Vince Urag

@VinceUrag

Ecto: Multiple Filters via URL Parameters

Overview

Yesterday, while working on a RESTful API, I encountered a somehow tricky problem.

How do I filter an Ecto result based on the parameters passed in the URL?

In this mini-tutorial, we’ll build a reusable module that will handle the filtering.

Situation

We built an API endpoint for getting all the user’s todo items. The todos table has a state column and each todo item can have a state of done, doing or pending.

What we are trying to achieve

We want to filter the query results based on the request URL’s parameters. For example, we should only include todo items that have the doing or `done` state when the user calls this endpoint:

https://my-awesome-api.io/v1/todos?filter[state]=doing,done

Boilerplate

Usually, to get all the user’s todo items, we have this in our context file:

Todos Context Boilerplate

And we call this function in our controller like this:

Todos Controller Boilerplate

Solution

Since the filter parameters will be passed in the URL, we need to pass the params variable to our context’s list_todos/2 function. We need to modify our controller as such:

By doing that, we also need to adjust the arity of our list_todos function in our context. We’re now also going to prepare our context in using the filter module that we will be building later.

NOTE: FilterEx is the name of the module that we will building later.

In line 7, we just checked if the filter parameter exists or not. If it exists, we return the filter parameters in a list form and if it does not, we just return an empty list.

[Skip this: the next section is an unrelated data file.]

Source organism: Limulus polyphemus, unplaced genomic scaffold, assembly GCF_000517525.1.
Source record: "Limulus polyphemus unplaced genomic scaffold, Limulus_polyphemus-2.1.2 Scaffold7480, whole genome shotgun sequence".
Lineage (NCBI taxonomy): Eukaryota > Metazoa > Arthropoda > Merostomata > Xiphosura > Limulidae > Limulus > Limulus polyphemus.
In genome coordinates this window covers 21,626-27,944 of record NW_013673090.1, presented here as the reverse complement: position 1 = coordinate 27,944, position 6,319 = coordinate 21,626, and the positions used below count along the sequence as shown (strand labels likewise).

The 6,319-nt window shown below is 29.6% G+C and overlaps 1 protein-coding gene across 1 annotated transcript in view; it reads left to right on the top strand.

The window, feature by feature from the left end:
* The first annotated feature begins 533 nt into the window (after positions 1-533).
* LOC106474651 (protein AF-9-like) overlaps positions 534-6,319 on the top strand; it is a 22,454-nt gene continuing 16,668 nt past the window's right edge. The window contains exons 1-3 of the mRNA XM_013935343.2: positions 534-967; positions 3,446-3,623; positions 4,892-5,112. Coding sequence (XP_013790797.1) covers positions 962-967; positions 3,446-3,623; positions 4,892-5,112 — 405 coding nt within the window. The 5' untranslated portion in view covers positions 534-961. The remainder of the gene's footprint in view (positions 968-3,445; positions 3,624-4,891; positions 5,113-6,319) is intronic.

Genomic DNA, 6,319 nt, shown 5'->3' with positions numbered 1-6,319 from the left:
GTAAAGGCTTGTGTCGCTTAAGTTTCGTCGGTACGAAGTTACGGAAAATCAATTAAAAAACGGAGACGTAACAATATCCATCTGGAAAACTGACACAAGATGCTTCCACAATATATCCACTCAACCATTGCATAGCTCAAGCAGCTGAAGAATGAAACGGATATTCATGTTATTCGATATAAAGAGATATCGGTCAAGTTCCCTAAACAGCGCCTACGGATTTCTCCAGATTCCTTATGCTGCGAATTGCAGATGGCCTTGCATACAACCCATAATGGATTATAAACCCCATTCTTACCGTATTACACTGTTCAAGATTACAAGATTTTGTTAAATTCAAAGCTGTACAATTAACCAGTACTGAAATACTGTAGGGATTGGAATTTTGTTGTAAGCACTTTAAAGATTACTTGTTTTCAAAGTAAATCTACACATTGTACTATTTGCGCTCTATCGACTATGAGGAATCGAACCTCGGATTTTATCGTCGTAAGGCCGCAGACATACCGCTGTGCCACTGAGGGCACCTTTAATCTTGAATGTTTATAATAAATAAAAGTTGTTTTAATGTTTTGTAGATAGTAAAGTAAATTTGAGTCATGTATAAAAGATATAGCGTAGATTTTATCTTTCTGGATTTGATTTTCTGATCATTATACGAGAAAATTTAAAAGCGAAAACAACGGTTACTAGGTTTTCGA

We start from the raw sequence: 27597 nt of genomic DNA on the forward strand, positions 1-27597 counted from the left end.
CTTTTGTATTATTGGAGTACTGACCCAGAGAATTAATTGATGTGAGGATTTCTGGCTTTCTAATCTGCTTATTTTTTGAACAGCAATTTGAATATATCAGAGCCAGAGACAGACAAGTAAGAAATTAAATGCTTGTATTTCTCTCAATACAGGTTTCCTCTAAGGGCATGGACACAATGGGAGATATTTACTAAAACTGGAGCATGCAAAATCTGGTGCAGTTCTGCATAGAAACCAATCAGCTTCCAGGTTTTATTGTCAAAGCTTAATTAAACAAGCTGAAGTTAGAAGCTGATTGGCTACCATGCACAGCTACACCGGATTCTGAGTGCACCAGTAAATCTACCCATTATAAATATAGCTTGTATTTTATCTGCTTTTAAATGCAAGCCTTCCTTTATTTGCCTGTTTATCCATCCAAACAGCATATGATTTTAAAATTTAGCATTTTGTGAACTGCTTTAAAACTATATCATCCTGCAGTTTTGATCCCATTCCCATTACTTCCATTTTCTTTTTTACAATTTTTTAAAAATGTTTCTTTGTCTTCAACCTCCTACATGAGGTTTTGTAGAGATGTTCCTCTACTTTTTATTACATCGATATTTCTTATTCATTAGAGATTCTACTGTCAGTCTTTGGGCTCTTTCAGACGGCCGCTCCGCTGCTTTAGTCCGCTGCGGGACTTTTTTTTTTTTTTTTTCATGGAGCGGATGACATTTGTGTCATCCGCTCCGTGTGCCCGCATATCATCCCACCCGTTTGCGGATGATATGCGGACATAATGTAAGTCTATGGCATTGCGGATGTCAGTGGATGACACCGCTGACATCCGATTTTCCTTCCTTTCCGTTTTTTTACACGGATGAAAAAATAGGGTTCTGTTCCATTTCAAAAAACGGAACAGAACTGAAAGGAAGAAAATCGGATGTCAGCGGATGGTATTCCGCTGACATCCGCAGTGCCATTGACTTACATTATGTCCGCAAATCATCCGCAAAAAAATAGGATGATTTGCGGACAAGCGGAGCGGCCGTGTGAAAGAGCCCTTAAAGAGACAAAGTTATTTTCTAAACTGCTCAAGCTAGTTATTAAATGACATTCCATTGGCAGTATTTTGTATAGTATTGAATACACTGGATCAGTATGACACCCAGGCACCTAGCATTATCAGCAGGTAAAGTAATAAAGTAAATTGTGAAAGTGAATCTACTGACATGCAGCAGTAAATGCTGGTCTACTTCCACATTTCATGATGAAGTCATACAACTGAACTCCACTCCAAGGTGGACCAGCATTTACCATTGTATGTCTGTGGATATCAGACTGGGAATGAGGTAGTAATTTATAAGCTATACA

We will now build the FilterEx module which will handle the filtering.

Building the FilterEx Module

In building this module, we will make of use of Ecto.Query.dynamic/2. If you want to learn more about it, here’s the official documentation. Basically, Ecto.Query.dynamic/2 let’s us build query expressions bit by bit and interpolate it later in our main query.

“… interpolate it later in our main query”

You may be wondering why we did not just add the call to FilterEx in our context like so: where([t], t.user_id == ^user.id and ^FilterEx.filter(states, :state))

There’s a catch though.

dynamic can be interpolated at the root of a where, having or a join’s on.

That’s why we added our FilterEx call after our firstwhere clause and not just interpolate it. It must be interpolated at the root of the clause.

Let’s now define the module and import the necessary Ecto module.

defmodule FilterEx do
import Ecto.Query
  # ...
end

FilterEx.filter/3 expects the first parameter to be the working query, second parameter to be the list of filters and the third parameter to be the column name.

defmodule FilterEx do
import Ecto.Query
  @spec filter(Ecto.Query.t, list, atom) :: Ecto.Query.t  
def filter(query, [head | tail], fieldname) do
...
end
  def filter(query, [], _), do: query
end

Inside the filter/3 function, we will be building our initial dynamic query which will be passed to the filter_field/3 function for further dynamic query building. Then we interpolate the dynamic_query to our main query and return it to the pipeline.

...
  def filter(query, [head | tail], fieldname) do
dynamic_query =
dynamic([q], field(q, ^fieldname) == ^head)
|> filter_field(tail, field_name)
    query |> where(^dynamic_query) 
end
...

We’ll be using recursion method in our filter_field/3 function.

...
  def filter_field(dynamic, [head | tail], fieldname) do
dynamic([q], field(q, ^fieldname) == ^head or ^dynamic)
|> filter_field(tail, fieldname)
end
...

We have now finished building the FilterEx module.

Here’s the completed version:

Thank you for reading. If you have any questions, you can always talk to me on Twitter @VinceUrag

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